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MUST READ: The FIRST scam of independent India

By Vicky Nanjappa
August 14, 2012 14:20 IST
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While we celebrate Indian independence with much pride, here is a fact that does not quite hold much celebratory value.

A book reveals that independent India's first scam may have taken place as early as 1947 – the year the country won freedom its people had fought hard for.

The treasure of the Indian National Army comprising jewellery, diamonds and other valuables donated by expatriate Indians for the country's independence movement was siphoned off at the end of World War II by four men.

Anuj Dhar, author of India's Biggest Cover Up, a book dealing with the mystery surrounding freedom fighter Subhas Chandra Bose, believes that this was "independent India's first scam". He also insinuated that Nehru later hired one of the culprits despite knowing his antecedents. 

With the help of confidential documents from the ministry of external affairs, Dhar has concluded that a "gang of four" was responsible for the loot.

According to his book, Munga Rama Murti of the Indian Independence League, S A Ayer, the publicity minister in Bose's provisional government and Colonel John Figges, the military attache at the British embassy at Tokyo, appropriated the proceeds from the treasure.

Rama Murti and his brother J Murti "bought two sedans and were seen riding about in them, seemingly leading quite a luxurious life" at a time when even the affluent Japanese were reeling under the financial miseries brought about by the World War.

"Later, they were caught for illegal dealings in US dollars," according to Sir Benegal Rama Rau.

Rau, the head of the Indian Mission in Tokyo and later the longest-serving governor of Reserve Bank of India, informed New Delhi about this "on December 4, 1947, but received no encouraging reply".

Quoting from a series of secret notes exchanged by the mission with the external affairs ministry in New Delhi, the book highlights the role played by another mission head -- K K Chettur -- in cracking the case.

When Ayer -- one of the 'gang of four' -- returned to Japan in 1951 at the behest of the ministry, his movements caught the eyes of Chettur.

"This sudden hurry over what is purported to be a holiday trip and the fact that he is visiting this country as Rama Murti's guest makes one wonder if there may not be more to it than meets the eye," he wrote on May 21, 1951 to B N Chakravarty, secretary of Commonwealth Relations in New Delhi.

"As you are no doubt aware, there have been serious allegations against Rama Murti with regard to the misappropriation of the funds of the late Indian Independence League, as also the personal property of the late Subhas Chandra Bose, consisting of considerable quantities of diamonds, jewellery, gold and other valuable articles. Rightly or wrongly, Ayer's name has also been associated with these charges," he said.

Chettur made clear his annoyance to the ministry that had kept him in dark over Ayer's hush hush visit.

"I should have thought that in the circumstances, it was most essential that I should be kept in touch with what was happening, particularly in view of Ayer's past history, his relationship with Rama Murti and the scandal connected with the disappearance of Netaji's collections," he stated.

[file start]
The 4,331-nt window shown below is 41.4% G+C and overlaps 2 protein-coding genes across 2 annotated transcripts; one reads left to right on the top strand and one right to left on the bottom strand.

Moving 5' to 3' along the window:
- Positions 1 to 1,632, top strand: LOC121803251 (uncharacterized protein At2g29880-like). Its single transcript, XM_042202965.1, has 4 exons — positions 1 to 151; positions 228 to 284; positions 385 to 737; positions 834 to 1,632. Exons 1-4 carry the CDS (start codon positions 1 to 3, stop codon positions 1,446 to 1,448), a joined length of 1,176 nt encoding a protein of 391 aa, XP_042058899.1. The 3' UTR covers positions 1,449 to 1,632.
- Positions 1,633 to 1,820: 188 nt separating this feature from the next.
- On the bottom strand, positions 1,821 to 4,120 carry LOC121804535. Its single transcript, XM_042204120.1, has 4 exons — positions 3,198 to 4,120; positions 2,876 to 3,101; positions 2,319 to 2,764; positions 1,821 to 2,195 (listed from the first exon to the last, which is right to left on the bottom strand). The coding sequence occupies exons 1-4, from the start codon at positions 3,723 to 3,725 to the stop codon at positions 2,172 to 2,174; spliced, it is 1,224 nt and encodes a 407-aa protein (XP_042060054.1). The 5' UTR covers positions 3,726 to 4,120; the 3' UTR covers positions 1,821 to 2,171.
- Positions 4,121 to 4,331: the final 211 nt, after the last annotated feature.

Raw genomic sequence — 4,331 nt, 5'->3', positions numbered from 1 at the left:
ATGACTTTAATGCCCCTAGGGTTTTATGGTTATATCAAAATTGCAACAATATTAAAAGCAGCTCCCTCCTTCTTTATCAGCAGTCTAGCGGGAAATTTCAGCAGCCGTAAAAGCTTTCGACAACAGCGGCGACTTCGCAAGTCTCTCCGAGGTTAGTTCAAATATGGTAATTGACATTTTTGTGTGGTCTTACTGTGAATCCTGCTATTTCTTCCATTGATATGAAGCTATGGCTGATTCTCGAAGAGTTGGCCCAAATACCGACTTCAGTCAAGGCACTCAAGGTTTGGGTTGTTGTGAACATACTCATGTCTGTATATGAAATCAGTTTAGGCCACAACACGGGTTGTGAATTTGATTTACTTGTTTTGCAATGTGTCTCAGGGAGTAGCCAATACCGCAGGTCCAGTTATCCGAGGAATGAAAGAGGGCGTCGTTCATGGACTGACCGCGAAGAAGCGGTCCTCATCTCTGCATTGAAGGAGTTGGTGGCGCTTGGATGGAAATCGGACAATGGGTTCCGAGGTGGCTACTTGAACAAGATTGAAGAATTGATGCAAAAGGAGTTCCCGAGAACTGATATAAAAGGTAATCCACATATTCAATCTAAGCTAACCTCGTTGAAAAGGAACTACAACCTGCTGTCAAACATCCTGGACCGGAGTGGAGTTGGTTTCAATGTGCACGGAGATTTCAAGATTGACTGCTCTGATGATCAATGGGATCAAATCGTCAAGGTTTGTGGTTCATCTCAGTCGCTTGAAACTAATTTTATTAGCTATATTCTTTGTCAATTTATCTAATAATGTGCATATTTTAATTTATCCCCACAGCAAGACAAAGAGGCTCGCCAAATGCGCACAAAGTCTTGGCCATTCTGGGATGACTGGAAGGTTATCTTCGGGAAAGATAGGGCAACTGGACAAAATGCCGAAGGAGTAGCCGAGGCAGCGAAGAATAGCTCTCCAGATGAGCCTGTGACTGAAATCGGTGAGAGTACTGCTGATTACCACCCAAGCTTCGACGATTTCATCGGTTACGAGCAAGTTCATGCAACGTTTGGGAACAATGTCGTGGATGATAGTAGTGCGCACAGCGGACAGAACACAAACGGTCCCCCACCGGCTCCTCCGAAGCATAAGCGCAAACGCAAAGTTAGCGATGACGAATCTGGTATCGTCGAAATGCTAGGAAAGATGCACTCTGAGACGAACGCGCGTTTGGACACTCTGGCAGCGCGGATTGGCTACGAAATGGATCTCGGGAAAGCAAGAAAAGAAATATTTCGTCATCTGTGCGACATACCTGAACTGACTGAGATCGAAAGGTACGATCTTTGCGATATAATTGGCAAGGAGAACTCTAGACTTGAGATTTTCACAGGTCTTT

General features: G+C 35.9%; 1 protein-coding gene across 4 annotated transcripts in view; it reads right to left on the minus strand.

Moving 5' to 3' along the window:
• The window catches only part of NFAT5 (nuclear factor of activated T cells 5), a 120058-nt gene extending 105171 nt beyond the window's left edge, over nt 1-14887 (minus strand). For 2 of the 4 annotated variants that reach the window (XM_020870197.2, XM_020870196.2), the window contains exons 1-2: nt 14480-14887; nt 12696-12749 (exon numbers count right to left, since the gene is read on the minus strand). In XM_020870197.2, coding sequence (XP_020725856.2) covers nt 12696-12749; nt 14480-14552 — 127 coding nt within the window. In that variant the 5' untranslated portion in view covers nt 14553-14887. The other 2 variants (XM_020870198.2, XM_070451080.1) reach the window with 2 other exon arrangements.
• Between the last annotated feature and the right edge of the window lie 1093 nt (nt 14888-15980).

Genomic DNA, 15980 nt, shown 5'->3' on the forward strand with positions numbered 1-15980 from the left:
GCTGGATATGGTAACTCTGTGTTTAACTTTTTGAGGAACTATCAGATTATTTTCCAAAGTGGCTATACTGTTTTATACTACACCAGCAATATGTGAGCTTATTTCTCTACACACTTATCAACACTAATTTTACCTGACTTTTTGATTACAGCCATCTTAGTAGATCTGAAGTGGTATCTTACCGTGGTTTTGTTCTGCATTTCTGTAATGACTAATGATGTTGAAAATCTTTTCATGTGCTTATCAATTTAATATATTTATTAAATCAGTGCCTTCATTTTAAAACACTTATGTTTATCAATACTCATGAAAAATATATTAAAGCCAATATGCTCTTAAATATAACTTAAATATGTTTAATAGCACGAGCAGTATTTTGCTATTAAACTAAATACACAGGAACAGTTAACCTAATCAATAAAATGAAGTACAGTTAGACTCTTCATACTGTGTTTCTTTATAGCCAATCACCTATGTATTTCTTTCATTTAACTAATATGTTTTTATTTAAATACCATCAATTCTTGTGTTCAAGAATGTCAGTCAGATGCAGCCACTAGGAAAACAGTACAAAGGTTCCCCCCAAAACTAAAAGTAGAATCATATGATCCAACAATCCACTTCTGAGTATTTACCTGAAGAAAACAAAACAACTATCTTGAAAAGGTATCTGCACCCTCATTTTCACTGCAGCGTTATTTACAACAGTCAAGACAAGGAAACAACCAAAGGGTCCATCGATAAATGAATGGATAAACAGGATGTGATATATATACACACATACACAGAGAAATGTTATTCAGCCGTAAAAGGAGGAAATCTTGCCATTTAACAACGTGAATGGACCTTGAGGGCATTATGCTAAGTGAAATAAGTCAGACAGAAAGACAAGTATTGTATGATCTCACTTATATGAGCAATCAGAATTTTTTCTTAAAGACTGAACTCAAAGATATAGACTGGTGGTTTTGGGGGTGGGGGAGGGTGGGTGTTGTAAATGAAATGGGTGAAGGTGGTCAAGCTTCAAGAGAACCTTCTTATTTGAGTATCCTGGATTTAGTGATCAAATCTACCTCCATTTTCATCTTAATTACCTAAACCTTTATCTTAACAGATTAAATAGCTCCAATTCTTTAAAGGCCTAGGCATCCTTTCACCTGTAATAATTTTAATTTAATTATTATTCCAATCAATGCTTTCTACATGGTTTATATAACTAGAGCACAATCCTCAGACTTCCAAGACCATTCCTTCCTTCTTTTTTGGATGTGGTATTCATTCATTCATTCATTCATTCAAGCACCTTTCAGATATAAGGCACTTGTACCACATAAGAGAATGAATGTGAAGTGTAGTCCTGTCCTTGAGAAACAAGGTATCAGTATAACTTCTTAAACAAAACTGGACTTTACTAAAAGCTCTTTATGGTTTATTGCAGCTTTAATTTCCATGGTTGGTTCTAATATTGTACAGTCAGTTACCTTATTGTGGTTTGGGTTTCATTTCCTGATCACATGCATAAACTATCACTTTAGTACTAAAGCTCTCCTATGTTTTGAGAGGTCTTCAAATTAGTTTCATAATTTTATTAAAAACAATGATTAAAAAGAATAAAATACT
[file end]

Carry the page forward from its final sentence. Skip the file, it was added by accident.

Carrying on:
Chettur then confronted Ayer at the mission; the latter refuted reports that the treasure was worth millions of rupees. He, however, admitted, that "some part of Netaji's collections had been saved" but it largely comprised "fused and melted gold ornaments" worth "about a lakh of rupees of so".

In October 1951, Chettur informed New Delhi that the mission had taken possession of whatever was left of the treasure from Rama Murti and Ayer. He noted in a damning top secret report to  Foreign Secretary Subimal Dutt that "the twenty thousand Yen handed over by Ram Murthi are in current notes of ¥ 1,000 each, and not in the note which were current in 1945" and that "the gold lumps given by Ayer" were also of recent origin.

In 1955, a top secret report on the issue was made in the ministry for the perusal of PM Nehru by R D Sathe -- who became the foreign secretary later and whose son-in-law is National Security Adviser Shiv Shankar Menon.

In the report, Sathe agreed that "Ayer's activities in Japan have been rather suspicious" and noted that "another fact which suggests that the treasures were improperly disposed of is a sudden blossoming out into an Oriental expert of Colonel Figges, the military attache of the British mission in Tokyo, and the reported invitation extended by the colonel to Rama Murti to settle down in the UK".

The note, dated November 5, 1951, carried the PM's signature and the noting of the foreign secretary that the "PM has seen this note".

But, "Ayer received a warm welcome by the prime minister when he met him in New Delhi on his return" from Japan. "In 1953, he (Nehru) appointed him as an adviser for the publicity of his flagship five year plan," said the book.

Tracing the antecedents of the people involved in the loot, Dhar says that Colonel Figges was "an honoured guest" at the marriage of Murti's younger brother.

"Murti's Japanese bride wore Indian jewellery that some people alleged had come from the INA treasure," he said.

In 1952, Rama Murti and his Japanese wife got embroiled in a case of tax evasion and were forced to shift to India. J Murti went on to open a restaurant of Indian cuisine in Tokyo.

Figges "is now remembered in the United Kingdom as Sir John Figges -- a leading authority on oriental porcelain".

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Vicky Nanjappa